Regulatory-related financial burdens, overtonnaging, a ‘directionless’ market and a rise in operating costs have dragged down confidence levels in shipping, with little hope of improvement in the short term
Concerns about the rising cost of meeting incoming regulations have pushed confidence levels in shipping to a two-year low, according to Moore Stephens.
In its latest quarterly Shipping Confidence Survey, the specialist accountant found that average confidence levels expressed by respondents in the markets in which they operate was 5.7 on a scale of 1 (low) to 10 (high), down from the 6.1 recorded in August 2014. This compares with the record high of 6.8 when the survey was launched in May 2008.
Charterers and owners were particularly downbeat with confidence levels falling from 6.7 to 5.3 and from 6.2 to 5.5 respectively in just three months. Brokers slipped from 5.3 to 5.0.
The supporting comments given by respondents to the survey reflect the renewed pessimism. One described the market as “directionless”, while another complained of “still too much capacity and an unreasonable expectation of performance levels, given all the new ordering that is taking place”.
Regulatory related costs continue to be a large concern, with the ballast water management convention singled out as one that will place significant pressure on operators. “The ballast water treatment legislation hangs like a dark cloud over all technical ship managers,” comment one respondent. Another said: “Regulation is becoming stricter, and now accounts for a greater slice of operational expenses than it did a few years ago. This is bad. But it is the only way to push older tonnage out of the market.”
Commenting on the report, Moore Stephens shipping partner Richard Greiner said: “Confidence in the shipping industry is at its lowest level for two years, just nine months after reaching a six-year high. The main reason for this may well be the one advanced by the respondent to our survey who complained of ‘too much competition, too many ships, and not enough cargo.’ Add to that the adverse effect which those three factors have on freight rates, and you have some measure of the problems currently facing the industry.
He continued: “The cost of existing and impending regulation in shipping is another problem which is international in nature. Such costs were a recurring theme in the responses to our survey. Sulphur emissions regulations will make shipping an even cleaner and greener industry than it already is, and will encourage the development of more eco-friendly tonnage, but they come at a hefty price. Even that, however, may be small change compared to achieving compliance with the BWM convention which is now very close to ratification. To all this must be added a predicted rise in operating costs of almost three percent this year and next.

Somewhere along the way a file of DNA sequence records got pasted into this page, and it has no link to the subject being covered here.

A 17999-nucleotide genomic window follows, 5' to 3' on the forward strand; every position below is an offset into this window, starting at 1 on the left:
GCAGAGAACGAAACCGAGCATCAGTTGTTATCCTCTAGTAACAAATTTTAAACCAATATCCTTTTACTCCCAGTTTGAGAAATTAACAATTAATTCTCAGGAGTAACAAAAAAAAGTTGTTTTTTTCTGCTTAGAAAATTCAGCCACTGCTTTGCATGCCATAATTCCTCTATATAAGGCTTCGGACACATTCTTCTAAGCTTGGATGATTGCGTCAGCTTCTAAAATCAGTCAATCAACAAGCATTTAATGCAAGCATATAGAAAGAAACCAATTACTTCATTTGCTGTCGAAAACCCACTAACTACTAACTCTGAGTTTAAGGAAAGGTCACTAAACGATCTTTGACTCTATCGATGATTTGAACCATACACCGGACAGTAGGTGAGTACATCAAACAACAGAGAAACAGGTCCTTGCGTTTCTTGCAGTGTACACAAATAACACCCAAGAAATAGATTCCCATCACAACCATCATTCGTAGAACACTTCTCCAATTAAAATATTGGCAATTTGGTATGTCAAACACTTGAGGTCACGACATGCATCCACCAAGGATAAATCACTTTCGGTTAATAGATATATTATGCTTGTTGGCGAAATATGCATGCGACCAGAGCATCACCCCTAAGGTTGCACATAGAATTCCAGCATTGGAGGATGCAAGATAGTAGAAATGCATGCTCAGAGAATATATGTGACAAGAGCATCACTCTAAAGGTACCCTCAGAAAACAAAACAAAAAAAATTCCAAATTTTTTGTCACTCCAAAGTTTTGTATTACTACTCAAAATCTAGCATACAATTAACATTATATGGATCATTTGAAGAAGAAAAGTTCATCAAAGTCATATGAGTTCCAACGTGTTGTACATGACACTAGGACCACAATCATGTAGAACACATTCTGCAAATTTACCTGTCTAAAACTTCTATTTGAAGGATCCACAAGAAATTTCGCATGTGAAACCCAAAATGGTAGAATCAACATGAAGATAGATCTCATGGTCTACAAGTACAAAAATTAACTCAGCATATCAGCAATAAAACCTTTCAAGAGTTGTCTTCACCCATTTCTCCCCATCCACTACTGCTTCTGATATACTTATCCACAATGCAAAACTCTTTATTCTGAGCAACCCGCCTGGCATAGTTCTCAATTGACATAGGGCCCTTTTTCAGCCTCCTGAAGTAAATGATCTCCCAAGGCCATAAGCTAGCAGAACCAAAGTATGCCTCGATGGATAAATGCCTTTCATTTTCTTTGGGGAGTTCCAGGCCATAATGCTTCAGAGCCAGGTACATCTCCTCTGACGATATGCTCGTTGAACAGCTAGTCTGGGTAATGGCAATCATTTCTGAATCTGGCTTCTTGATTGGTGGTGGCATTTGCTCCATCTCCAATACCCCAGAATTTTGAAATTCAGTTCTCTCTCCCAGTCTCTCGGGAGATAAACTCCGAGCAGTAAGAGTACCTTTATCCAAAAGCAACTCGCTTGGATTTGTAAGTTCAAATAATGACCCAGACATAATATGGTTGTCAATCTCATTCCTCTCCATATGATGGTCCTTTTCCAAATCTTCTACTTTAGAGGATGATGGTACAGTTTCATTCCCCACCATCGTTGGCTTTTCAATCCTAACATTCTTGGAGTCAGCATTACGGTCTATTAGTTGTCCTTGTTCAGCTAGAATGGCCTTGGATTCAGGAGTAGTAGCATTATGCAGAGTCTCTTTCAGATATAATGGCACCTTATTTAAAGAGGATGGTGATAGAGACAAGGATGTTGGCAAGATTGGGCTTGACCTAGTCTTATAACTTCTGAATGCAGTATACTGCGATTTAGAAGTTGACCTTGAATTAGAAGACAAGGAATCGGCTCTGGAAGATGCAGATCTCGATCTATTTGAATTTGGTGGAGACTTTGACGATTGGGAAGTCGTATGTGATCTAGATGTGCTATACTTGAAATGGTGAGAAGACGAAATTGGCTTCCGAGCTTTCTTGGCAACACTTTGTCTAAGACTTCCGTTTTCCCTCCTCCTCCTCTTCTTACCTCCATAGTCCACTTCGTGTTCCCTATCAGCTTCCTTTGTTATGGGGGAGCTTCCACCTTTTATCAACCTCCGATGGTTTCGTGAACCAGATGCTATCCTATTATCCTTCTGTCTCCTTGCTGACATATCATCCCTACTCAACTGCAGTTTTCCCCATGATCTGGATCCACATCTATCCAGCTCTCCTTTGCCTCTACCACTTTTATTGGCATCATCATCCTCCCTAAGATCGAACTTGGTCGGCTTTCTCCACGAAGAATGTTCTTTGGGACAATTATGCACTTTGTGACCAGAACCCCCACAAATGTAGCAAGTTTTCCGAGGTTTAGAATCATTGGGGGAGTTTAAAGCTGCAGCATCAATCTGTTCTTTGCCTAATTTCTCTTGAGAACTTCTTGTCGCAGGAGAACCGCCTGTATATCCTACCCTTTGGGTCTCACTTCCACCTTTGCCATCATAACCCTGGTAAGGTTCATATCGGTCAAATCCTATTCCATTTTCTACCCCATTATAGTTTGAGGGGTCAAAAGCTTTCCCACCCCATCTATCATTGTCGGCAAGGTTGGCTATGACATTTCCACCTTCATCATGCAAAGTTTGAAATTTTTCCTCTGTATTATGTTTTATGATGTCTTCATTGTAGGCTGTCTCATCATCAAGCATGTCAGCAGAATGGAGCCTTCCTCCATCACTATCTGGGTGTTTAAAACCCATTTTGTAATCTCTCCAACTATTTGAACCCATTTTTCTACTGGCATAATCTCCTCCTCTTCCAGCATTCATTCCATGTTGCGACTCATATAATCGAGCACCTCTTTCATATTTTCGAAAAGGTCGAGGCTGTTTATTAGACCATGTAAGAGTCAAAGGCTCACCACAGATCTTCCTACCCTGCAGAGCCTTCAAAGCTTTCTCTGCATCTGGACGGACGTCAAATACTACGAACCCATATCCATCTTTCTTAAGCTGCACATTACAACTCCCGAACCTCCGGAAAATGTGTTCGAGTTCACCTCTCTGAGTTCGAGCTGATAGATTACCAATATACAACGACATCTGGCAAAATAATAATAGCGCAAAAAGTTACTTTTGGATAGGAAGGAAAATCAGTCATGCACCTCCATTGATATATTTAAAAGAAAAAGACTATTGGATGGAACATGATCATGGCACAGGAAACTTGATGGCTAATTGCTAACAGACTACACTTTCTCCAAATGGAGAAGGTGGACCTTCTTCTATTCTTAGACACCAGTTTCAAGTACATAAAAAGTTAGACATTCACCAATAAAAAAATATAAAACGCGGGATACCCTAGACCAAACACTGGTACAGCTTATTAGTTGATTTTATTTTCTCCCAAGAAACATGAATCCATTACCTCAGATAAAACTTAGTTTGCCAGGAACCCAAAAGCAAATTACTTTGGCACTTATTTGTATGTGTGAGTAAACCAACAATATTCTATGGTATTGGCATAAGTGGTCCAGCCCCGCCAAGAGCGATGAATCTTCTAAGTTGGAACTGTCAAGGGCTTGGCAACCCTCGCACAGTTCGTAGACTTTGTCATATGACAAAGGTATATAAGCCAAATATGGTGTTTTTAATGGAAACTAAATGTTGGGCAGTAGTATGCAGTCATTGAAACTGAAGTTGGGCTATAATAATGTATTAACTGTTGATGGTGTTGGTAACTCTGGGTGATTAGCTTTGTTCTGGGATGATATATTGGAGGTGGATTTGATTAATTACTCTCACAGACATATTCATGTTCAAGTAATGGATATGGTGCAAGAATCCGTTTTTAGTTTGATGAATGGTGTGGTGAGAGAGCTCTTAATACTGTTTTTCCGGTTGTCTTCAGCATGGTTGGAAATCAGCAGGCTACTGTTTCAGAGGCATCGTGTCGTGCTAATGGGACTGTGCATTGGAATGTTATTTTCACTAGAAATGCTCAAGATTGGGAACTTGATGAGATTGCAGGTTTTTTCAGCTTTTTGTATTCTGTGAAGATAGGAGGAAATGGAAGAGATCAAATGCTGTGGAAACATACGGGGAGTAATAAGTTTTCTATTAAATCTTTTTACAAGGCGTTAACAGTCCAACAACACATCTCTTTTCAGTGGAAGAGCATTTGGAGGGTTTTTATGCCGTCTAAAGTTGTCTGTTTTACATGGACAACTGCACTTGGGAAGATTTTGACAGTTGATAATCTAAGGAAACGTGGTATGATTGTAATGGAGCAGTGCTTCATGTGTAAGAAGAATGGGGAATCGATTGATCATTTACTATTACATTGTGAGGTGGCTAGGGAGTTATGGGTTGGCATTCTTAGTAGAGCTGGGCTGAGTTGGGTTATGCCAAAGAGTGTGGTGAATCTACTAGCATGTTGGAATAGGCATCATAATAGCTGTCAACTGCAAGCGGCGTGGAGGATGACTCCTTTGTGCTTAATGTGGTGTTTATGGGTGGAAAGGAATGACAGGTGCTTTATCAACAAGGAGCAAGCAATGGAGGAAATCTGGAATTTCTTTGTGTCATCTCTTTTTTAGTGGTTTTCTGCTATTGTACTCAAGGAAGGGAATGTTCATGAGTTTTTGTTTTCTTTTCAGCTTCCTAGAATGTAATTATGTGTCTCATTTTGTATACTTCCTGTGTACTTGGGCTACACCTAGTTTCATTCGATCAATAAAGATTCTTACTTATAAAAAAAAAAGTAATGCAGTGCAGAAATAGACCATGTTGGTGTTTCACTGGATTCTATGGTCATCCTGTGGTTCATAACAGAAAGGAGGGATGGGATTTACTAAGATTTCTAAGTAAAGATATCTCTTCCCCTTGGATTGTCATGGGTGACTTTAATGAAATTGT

“Shipping confidence began 2014 on a high. It is evident that, for now, some of that confidence has been rendered fragile and replaced by a degree of uncertainty. Some of that uncertainty may be resolved in 2015 as the extent of regulatory costs becomes clearer, and the success of recent attempts to reduce overtonnaging can be reassessed. Nevertheless, the market is likely to remain volatile in 2015 as shipping attempts to meet the challenge of finding the right balance between risk and reward.”
There still remains hope, however, among survey respondents that the shipping markets will pick up next year, but that recovery is largely dependent on increased scrapping of older ships. “The road to recovery is very long and very hard,” said one respondent. “Europe is still struggling and it seems unlikely that things will improve soon, even if demand for shipping increases in other parts of the world where the economy is faring better.” Another said: “We are heading for a low level of activity in all markets. With sanctions on Russia and Iran, and fighting in Iraq and Syria and elsewhere, people are spending less money, which results in fewer cargo movements.”
Overtonnaging is still a concern with survey respondents warning that there are still too many ships available for the cargoes on offer. “Given the overarching fundamental problem of overcapacity, every new ship entering the market will add to the lingering fear of a collapse in freight rates,” said one.
The evident rise in pessimism has led to an inevitable fall in confidence of freight rate improvements. “The number of respondents overall expecting higher rates in the tanker sector over the next twelve months fell by one percentage point to 40%,” said Moore Stephens. “The views of owners (up 10% to 51%) differed greatly in this regard from those of managers (down 7% to 36%), charterers (down 5% to 33%) and brokers (down by 28% to 30%).”
In the dry bulk sector, the prospects for increased dry bulk rates were down in Asia by 17% to 38%, and in Europe, from 47% to 35%. Such prospects in North America, meanwhile, were unchanged at 14%.
“There is oversupply in the world bulker fleet for the available cargo supply,” noted one respondent. “If demand for raw and or semi-raw materials does not increase, we can write off another year.”
In the container ship market, meanwhile, the number of respondents expecting rates to increase over the coming twelve months was down by 6% to 25%. The number of charterers anticipating higher rates was down by 15% on last time to 25%, while for owners the drop was from 42% to 40%. Managers (up from 18% to 22%) were the only category of main respondent more confident this time than in August 2014 of higher container ship rates over the coming year. Geographically, expectations of improved container ship rates were unchanged in Asia at 32%, but down in Europe from 34% to 23%.